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  #16  
Old 06-29-2010, 09:18 PM
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Originally Posted by Craig View Post
I agree, you can probably make a car run for $500; however, I doubt we agree on the definition of "daily driver spec." At 275k miles, we are probably talking about a car that's due for a transmission rebuild, timing chain, injectors, radiator, AC compressor, climate control, cruise control, radiator, front suspension, rear suspension, vacuum pump, master cylinder, oil cooler and lines, half-shafts, etc. I have replace all those parts at least once, not to mention replacing the engine once. For $500, you can probably limp along for a few 1000 more miles. If you want to have a reliable car (equivalent to the average 5 year old car), $5000 is a conservative estimate.
Gosh, I hesitate to contradict people with so much more experience than I (or at least much greater posting histories), but I just don't quite agree on the $5,000 number. I agree that one COULD spend $5,000 on a car of that vintage in poor condition in order to bring it up to excellent condition, and it is only fair to point out that that could indeed be a "worst case scenario" in a car without a maintenance history.

But based on the original post it sounds like the car might be in fine working order, or at least he didn't mention that anything doesn't work. Perhaps many of the items in your laundry list of "due repairs" have already been done. Perhaps not. Who knows without a history. I will say that a "good" interior and exterior (which the OP claims the car has) is usually indicative of a car that has been well cared for and well maintained.

I guess my point is that until a mechanic gives it a once over, or the OP lists some specific issues that he's identified (i.e. cruise control doesn't work, temp gauge reads high, etc.), all of this speculation about $5,000 is really nothing more than an outside guess of what it MIGHT cost to fix the car up IF there are a lot of things wrong with it. Again, I think it's important to give a worst-case estimate, but it's also important to make clear that that's the kind of estimate you're giving.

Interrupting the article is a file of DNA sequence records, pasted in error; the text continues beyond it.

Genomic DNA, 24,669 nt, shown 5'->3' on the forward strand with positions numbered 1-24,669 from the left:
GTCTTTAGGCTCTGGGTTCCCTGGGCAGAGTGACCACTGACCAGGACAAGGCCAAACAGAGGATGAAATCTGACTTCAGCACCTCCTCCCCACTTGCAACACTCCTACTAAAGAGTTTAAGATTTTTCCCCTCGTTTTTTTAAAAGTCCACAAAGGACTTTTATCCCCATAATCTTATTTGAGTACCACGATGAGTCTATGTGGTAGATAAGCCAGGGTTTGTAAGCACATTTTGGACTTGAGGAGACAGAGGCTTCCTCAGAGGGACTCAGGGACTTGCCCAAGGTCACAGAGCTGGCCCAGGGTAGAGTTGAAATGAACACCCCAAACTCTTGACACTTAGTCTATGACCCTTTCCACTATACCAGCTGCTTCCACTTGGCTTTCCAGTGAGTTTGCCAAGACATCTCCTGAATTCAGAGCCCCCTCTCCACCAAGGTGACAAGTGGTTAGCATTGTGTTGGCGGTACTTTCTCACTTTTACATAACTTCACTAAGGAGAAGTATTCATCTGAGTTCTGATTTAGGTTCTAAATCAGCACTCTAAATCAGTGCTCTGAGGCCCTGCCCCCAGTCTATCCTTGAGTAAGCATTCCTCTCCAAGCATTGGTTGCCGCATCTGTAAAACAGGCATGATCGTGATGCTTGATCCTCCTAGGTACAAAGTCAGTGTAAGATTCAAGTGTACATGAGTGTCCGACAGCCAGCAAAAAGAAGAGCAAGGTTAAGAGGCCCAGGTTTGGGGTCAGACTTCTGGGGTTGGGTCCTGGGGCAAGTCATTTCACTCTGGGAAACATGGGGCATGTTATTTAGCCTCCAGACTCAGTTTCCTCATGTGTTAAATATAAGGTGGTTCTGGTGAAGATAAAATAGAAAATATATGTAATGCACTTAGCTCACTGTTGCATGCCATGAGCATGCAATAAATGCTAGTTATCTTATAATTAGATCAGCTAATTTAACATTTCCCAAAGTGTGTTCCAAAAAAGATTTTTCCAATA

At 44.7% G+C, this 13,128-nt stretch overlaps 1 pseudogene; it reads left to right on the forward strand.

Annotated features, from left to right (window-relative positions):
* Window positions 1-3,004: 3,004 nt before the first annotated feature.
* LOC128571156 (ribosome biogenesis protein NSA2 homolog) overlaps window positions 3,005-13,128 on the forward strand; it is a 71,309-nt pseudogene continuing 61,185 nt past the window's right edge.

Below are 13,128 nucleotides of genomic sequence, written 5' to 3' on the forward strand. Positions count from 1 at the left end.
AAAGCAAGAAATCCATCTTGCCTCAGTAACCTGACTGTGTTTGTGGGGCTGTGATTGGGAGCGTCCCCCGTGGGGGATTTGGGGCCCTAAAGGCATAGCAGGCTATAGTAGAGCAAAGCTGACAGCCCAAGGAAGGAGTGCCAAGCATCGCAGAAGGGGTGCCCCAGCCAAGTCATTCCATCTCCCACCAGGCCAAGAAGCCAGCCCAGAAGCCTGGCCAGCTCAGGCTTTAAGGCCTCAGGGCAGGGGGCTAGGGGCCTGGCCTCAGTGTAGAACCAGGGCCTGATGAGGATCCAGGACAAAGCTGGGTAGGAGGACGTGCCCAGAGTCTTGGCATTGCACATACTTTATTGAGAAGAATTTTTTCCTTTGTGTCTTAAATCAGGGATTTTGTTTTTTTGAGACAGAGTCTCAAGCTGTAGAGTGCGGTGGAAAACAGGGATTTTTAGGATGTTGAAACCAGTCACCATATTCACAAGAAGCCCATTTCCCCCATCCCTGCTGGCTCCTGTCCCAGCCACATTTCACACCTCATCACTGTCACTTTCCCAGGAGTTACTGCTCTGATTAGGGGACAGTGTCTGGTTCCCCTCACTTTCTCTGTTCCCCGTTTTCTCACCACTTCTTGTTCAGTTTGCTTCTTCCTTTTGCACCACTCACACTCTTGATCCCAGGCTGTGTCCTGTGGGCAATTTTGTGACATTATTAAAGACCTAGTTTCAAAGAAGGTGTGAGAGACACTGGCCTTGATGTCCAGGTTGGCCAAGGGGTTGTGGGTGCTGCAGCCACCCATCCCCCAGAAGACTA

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  #17  
Old 06-29-2010, 10:48 PM
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Join Date: Jul 2007
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Quote:
Originally Posted by Craig View Post
I agree, you can probably make a car run for $500; however, I doubt we agree on the definition of "daily driver spec." At 275k miles, we are probably talking about a car that's due for a transmission rebuild, timing chain, injectors, radiator, AC compressor, climate control, cruise control, radiator, front suspension, rear suspension, vacuum pump, master cylinder, oil cooler and lines, half-shafts, etc. I have replace all those parts at least once, not to mention replacing the engine once. For $500, you can probably limp along for a few 1000 more miles. If you want to have a reliable car (equivalent to the average 5 year old car), $5000 is a conservative estimate.
My experience with my 300D supports this viewpoint. And mine is a Euro model, with manual everything -- much simpler mechanically than a U.S. model. I'll admit, I acquired it with lots of deferred maintenance. But if you're looking at an antique car with no service history, you should assume you're doing the same. Usually, if an old car has had a lot of recent attention, the seller is keen to make that known.